Dear Sir or Madam,
Yesterday, we started our week on vices with an exploration of Canada’s brief flirtation with prohibition of alcohol. Today, we look at some cases regarding alcohol prohibition and what they may tell us about marijuana prohibition. We will make sense of some of the things that have been said about the upcoming legalization and regulation of marijuana.
As we’ve discussed previously, the British North America Act [BNA Act] divides powers between the federal and provincial governments.1 Marijuana is currently under federal jurisdiction as part of the Controlled Drugs and Substances Act.2 Why, then, are some provincial leaders such as Ontario’s Kathleen Wynne talking about their visions for how marijuana will be regulated in their jurisdictions?3 The answer is the double aspect doctrine. Some, complicated issues including mind-altering substances fit into heads of power under both s 91 and s 92.
Russel v The Queen is a case from the 1880s in which federal legislation permitting municipalities to allow or disallow the sale of alcohol was challenged. The Privy Council held that this law is a valid use of both the POGG (Peace, Order and Good Government) power and the s 91(27) criminal law power. (Come back during judiciary week next month to find out why it was the British Privy Council rather than the Supreme Court of Canada making this decision.) Alcohol was something that was a potential national issue, and banning sales was criminal law.4
This was interpreted by some people to mean that alcohol was a federal issue and provinces had no jurisdiction. Hodge v The Queen challenged provincial liquor sales regulation soon after Russel. This led the Privy Council to clarify their earlier decision. Alcohol falls under double aspect doctrine, meaning that the federal government could ban or allow it, but when it is allowed any regulations fall under provincial jurisdiction through s 92(13).5 This division of responsibility has been upheld in recent decades with a finding of invalidity regarding federal regulations on the labelling of “light beer”.6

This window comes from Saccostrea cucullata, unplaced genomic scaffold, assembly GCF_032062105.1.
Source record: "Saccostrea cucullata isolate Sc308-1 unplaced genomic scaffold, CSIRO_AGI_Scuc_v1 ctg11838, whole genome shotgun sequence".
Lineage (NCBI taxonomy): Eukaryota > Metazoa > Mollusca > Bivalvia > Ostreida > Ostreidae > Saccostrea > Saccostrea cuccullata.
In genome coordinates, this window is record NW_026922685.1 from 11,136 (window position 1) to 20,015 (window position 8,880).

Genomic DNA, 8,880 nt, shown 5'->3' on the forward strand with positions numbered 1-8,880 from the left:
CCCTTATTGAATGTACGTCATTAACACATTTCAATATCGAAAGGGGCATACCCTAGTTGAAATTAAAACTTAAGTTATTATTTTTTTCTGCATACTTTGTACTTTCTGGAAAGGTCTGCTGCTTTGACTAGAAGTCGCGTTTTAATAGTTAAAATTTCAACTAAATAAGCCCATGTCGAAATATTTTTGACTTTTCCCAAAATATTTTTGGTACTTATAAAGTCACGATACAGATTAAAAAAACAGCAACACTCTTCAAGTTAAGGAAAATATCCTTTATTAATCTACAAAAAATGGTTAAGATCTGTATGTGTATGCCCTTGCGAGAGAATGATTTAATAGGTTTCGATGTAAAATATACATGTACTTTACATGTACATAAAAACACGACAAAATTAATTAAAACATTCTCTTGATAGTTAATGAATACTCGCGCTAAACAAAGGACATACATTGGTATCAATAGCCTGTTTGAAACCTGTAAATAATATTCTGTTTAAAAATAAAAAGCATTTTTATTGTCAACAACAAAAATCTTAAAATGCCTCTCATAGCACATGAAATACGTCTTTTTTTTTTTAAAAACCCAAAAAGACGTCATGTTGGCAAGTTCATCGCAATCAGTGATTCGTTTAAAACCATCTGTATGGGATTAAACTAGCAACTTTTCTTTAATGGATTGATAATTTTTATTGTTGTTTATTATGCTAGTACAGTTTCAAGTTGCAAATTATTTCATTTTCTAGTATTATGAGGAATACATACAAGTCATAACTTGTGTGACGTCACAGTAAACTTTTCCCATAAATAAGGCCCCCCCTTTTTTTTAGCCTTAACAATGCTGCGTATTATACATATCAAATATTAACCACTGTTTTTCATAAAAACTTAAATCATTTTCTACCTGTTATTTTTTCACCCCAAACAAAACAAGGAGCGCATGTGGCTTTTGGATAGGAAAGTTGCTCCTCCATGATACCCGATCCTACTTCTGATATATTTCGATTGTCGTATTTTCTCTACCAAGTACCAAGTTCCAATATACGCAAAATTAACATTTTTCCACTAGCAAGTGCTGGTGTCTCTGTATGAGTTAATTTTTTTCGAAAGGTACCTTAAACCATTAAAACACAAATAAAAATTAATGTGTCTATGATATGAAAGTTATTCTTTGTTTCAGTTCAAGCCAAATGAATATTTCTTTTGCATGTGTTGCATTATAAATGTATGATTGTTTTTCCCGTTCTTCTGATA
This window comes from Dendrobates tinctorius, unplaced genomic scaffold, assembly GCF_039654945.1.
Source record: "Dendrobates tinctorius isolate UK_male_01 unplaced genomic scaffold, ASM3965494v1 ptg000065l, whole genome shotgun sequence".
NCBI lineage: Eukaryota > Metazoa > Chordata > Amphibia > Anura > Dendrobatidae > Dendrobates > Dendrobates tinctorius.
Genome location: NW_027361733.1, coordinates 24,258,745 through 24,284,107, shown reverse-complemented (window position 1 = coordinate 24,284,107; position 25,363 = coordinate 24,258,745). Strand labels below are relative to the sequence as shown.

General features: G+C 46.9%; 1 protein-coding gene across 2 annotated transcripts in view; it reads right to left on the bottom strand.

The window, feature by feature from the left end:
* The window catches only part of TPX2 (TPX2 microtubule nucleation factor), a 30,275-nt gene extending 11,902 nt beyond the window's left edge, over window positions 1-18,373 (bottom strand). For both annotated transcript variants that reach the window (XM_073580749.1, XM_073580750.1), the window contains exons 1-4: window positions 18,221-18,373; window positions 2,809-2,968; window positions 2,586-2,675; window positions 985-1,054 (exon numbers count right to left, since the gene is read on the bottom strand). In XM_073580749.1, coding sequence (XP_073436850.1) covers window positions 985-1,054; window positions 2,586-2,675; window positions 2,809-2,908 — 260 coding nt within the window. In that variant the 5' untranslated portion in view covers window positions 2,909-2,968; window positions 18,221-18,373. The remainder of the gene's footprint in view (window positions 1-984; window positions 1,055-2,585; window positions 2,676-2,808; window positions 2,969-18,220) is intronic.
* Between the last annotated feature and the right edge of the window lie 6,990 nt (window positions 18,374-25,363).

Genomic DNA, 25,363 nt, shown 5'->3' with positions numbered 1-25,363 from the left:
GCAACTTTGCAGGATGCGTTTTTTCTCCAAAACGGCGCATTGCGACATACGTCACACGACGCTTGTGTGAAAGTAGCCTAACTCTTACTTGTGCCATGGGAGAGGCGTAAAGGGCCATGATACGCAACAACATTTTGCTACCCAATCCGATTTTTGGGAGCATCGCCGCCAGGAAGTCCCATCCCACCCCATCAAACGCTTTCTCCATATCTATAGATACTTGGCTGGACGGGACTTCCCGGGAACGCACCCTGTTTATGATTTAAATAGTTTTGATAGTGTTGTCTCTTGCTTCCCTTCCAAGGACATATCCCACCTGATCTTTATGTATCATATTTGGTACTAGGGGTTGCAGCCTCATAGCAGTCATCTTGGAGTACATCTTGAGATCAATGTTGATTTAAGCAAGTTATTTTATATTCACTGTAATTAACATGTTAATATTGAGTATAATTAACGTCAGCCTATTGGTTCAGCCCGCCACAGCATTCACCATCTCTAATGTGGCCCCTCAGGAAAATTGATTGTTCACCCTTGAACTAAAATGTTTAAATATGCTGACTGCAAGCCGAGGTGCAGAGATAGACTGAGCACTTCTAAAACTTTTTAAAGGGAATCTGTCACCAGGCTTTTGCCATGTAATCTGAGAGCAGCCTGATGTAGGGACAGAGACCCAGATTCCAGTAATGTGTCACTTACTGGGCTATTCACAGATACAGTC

This does not mean that the federal government will not try to keep the regulation of marijuana (and therefore its tax revenue) under their control. They have been running consultations regarding what regulation models people and stakeholders would prefer.7 The federal government could justify regulation under the POGG power, but it would certainly be challenged by the provinces. In order to invoke POGG, they would have to prove to the Supreme Court that there is something special about marijuana that would make the individual provinces unable to properly manage it.8
The federal and provincial governments are always trying to carve more power away from each other. This is especially true when we have new areas or major changes in law. It is too early to be sure exactly which level of government will end up with control. But as always with the law precedent can provide us with clues.
Your Humble and Obedient Servants,
1Constitution Act, 1867 (UK), 30 & 31 Vict, c 3, s 91-92, reprinted in RSC 1985, Appendix II, No 5.
2Controlled Drugs and Substances Act, SC 1996, Schedule II, s 1.
3Robert Benzie, “Weed Sales Should be Restricted to LCBO: Wynne”, The Star (21 June 2016), online: <www.thestar.com>.
4Russel v The Queen (1882), 7 AC 829 (PC).
5Hodge v The Queen (1883), 9 AC 117 (PC); aff’g (1882), 7 OAR 246; rev’g (1881), 46 UCQB 141 (Ont HC).
6Labatt Breweries of Canada Ltd v AG Canada,  1 SCR 914, 110 DLR (3d) 594.
7Government of Canada, News Release, “Government of Canada moves forward on Marijuana Legalization and Regulation”, (30 June 2916), online: Government of Canada News <www.news.gc.ca>.
8General Motors of Canada Ltd v City National Leasing,  1 SCR 641, 58 DLR (4th) 255.